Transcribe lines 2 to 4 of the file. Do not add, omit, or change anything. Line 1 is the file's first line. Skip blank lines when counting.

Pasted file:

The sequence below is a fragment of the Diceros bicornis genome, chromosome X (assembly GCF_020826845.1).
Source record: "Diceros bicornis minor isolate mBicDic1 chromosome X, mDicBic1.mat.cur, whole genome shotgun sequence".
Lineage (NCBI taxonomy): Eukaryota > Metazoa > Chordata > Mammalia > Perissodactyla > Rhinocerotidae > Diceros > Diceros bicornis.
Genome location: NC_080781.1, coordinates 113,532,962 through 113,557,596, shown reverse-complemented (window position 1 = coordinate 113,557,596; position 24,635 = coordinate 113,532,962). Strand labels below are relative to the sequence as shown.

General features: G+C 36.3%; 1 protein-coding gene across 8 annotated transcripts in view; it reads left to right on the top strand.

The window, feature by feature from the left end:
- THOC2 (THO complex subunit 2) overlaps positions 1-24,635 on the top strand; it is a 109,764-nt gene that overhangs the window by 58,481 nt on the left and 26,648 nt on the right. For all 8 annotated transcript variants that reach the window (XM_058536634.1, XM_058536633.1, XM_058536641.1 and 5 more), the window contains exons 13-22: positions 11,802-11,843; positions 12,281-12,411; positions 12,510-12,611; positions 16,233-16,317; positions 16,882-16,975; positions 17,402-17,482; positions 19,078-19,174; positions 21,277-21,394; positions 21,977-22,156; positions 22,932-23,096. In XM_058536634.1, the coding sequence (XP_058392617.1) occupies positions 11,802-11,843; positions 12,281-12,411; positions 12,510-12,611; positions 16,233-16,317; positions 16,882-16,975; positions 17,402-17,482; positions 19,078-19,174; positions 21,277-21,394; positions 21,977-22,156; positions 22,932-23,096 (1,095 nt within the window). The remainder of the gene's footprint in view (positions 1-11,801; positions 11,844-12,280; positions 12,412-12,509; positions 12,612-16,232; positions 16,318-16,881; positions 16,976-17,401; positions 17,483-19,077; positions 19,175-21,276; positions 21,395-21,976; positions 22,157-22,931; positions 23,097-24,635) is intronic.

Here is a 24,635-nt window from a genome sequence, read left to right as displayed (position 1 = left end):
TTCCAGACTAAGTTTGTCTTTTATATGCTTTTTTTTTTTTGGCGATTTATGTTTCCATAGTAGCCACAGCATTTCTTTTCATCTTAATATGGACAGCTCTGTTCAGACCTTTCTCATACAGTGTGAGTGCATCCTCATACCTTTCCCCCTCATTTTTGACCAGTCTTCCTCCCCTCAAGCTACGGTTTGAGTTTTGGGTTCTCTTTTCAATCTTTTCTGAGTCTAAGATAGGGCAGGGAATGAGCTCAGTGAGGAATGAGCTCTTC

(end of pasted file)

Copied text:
Source record: "Diceros bicornis minor isolate mBicDic1 chromosome X, mDicBic1.mat.cur, whole genome shotgun sequence".
Lineage (NCBI taxonomy): Eukaryota > Metazoa > Chordata > Mammalia > Perissodactyla > Rhinocerotidae > Diceros > Diceros bicornis.
Genome location: NC_080781.1, coordinates 113,532,962 through 113,557,596, shown reverse-complemented (window position 1 = coordinate 113,557,596; position 24,635 = coordinate 113,532,962). Strand labels below are relative to the sequence as shown.